How to store information with magnetism
The science of magnetism is complex. But if you’ve ever fooled around with a magnet and some nails, you’ll know that the technology—the science in action—is quite simple. Iron nails start off unmagnetized but, if you rub a magnet back and forth over them, you can make them magnetic so they stick to one another. Magnetism has some simple, practical uses. For example, junkyards use electromagnets (huge magnets that can be switched on and off with electricity) to pick up and move around piles of metal scrap.
Magnetism has another very important use. Suppose you need to leave a message for a friend and all you have is a magnet and an unmagnetized iron nail. Suppose the message is a very simple one: either you will see your friend later that day or not. You could arrange with your friend that you will drop a nail through their letterbox. If the nail is magnetized, it means you will see them later; if the nail is unmagnetized, you won’t. Your friend gets in from school and finds a nail on the doormat. They take it to the kitchen table and try to pick up a paperclip. If the clip attaches to the magnet, it must be magnetized—and it must mean you plan to see them later. It’s a pretty weird way to leave a message for someone, but it illustrates something very important: magnetism can be used to store information.
If your computer has a 20 gigabyte (GB) hard drive, or you have a 20 GB iPod or MP3 player, it’s a bit like a box containing 160 thousand million microscopically small iron nails, each of which can store one tiny piece of information called a bit. A bit is a binary digit—either a number zero or a number one. In computers, numbers are stored not as decimal (base-10) but as patterns of binary digits instead. For example, the decimal number 382 is stored as the binary number 101111110. Letters and other characters can also be stored as binary numbers. Thus, computers store a capital letter A as the decimal number 65 or the binary number 1000001. Suppose you want to store the number 1000001 in your computer in that big box of iron nails. You need to find a row of seven unused nails. You magnetize the first one (to store a 1), leave the next five demagnetized (to store five zeros), and magnetize the last one (to store a 1).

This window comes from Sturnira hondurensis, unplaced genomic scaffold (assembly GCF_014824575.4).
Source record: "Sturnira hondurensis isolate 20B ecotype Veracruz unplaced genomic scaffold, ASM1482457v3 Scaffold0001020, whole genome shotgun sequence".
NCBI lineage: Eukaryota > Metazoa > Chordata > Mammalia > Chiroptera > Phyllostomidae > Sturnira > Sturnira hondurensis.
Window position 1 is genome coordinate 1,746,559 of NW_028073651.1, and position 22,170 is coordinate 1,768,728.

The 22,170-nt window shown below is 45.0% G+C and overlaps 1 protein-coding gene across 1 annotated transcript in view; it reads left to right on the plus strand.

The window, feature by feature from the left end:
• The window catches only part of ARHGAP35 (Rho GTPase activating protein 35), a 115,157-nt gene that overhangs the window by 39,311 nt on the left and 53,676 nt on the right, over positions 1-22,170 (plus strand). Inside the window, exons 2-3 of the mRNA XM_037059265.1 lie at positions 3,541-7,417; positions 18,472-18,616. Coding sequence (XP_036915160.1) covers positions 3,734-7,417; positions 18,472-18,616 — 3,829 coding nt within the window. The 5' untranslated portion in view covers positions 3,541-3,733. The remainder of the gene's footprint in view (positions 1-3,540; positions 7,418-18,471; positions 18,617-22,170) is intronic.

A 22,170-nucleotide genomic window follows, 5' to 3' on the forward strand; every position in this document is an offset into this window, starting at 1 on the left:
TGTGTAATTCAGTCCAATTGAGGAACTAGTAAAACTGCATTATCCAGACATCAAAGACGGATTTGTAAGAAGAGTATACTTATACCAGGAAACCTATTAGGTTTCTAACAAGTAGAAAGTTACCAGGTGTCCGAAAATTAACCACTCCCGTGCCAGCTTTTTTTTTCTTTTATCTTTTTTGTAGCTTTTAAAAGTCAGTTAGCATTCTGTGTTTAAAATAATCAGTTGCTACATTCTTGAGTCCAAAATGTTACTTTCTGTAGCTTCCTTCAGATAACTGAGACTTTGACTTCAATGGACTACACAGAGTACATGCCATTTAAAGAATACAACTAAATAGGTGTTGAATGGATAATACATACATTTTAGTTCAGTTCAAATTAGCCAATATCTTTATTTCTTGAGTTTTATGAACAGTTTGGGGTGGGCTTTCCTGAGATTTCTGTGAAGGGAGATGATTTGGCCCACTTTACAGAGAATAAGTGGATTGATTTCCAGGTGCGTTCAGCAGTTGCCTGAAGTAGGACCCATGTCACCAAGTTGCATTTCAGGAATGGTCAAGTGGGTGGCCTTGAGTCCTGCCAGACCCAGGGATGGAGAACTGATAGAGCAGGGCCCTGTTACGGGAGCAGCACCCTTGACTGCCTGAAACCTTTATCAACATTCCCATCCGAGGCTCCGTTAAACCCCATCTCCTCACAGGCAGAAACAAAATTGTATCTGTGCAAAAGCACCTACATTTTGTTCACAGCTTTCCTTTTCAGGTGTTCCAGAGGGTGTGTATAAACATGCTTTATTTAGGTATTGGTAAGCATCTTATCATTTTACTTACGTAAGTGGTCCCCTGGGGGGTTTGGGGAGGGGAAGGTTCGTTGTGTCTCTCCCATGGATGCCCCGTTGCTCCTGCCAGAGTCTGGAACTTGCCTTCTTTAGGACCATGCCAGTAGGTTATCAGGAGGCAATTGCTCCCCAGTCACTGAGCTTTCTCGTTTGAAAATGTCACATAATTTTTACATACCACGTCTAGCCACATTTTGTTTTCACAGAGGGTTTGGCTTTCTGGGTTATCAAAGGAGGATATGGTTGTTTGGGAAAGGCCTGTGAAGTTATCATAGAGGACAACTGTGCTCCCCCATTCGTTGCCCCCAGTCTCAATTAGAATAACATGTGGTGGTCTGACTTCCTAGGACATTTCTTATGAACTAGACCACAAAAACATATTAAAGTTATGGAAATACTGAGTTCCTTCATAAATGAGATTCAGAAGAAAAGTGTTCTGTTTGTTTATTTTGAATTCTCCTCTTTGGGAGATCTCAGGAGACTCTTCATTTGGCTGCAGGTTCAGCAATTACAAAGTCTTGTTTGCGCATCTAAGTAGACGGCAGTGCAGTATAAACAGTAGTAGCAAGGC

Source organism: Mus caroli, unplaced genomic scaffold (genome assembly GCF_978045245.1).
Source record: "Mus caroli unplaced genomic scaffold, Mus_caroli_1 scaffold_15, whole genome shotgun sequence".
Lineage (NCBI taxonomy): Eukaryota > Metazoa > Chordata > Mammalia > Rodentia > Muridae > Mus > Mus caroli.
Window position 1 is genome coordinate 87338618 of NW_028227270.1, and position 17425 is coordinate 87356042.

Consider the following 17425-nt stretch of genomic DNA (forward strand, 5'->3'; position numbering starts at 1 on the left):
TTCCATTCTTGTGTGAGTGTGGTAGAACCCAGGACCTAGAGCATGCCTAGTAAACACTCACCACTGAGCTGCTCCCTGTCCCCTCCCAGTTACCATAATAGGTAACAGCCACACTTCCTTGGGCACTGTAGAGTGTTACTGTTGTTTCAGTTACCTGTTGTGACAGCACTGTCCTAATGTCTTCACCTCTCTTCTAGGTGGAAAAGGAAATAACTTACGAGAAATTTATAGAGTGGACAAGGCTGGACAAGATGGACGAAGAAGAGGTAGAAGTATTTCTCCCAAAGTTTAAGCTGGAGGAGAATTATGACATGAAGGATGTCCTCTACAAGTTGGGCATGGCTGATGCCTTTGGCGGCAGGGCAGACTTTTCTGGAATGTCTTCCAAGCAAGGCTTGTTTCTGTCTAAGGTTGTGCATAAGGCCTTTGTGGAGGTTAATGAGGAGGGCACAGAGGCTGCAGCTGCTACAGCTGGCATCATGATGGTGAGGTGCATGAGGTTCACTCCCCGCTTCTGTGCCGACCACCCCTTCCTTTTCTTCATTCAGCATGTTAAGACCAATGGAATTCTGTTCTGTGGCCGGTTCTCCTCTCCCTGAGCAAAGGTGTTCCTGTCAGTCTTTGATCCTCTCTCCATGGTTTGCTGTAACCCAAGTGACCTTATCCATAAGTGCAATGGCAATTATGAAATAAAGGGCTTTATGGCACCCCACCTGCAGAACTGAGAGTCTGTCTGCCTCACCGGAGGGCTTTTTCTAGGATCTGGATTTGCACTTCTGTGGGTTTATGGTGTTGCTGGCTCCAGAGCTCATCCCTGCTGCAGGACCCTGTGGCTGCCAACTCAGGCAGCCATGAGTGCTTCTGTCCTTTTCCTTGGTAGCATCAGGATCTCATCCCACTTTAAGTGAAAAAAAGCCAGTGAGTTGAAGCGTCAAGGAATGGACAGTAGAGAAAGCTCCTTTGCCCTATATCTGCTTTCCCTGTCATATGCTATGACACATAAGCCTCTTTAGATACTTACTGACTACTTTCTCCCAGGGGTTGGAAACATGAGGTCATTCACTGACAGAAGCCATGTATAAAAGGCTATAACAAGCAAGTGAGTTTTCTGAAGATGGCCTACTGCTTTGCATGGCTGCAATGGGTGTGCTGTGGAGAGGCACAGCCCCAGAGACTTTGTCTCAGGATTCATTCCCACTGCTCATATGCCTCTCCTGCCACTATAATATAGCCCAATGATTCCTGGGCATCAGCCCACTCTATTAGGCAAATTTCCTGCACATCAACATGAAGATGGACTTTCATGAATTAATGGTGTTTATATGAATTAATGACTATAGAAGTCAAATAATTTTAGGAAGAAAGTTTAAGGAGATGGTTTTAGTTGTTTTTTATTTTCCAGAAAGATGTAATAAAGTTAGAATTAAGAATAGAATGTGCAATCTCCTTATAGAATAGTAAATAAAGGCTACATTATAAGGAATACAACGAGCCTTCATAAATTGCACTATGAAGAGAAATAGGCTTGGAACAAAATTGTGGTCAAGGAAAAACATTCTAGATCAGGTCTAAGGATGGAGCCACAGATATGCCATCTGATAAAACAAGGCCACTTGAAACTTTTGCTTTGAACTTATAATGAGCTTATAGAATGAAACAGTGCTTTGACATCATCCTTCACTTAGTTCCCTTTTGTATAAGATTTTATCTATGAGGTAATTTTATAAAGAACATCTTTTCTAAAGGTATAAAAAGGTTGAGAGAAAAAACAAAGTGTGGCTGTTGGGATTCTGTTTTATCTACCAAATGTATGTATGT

How a hard drive works
In your computer’s hard drive, there aren’t really any iron nails. There’s just a large shiny, circular “plate” of magnetic material called a platter, divided into billions of tiny areas. Each one of those areas can be independently magnetized (to store a 1) or demagnetized (to store a 0). Magnetism is used in computer storage because it goes on storing information even when the power is switched off. If you magnetize a nail, it stays magnetized until you demagnetize it. In much the same way, the computerized information (or data) stored in your PC hard drive or iPod stays there even when you switch the power off.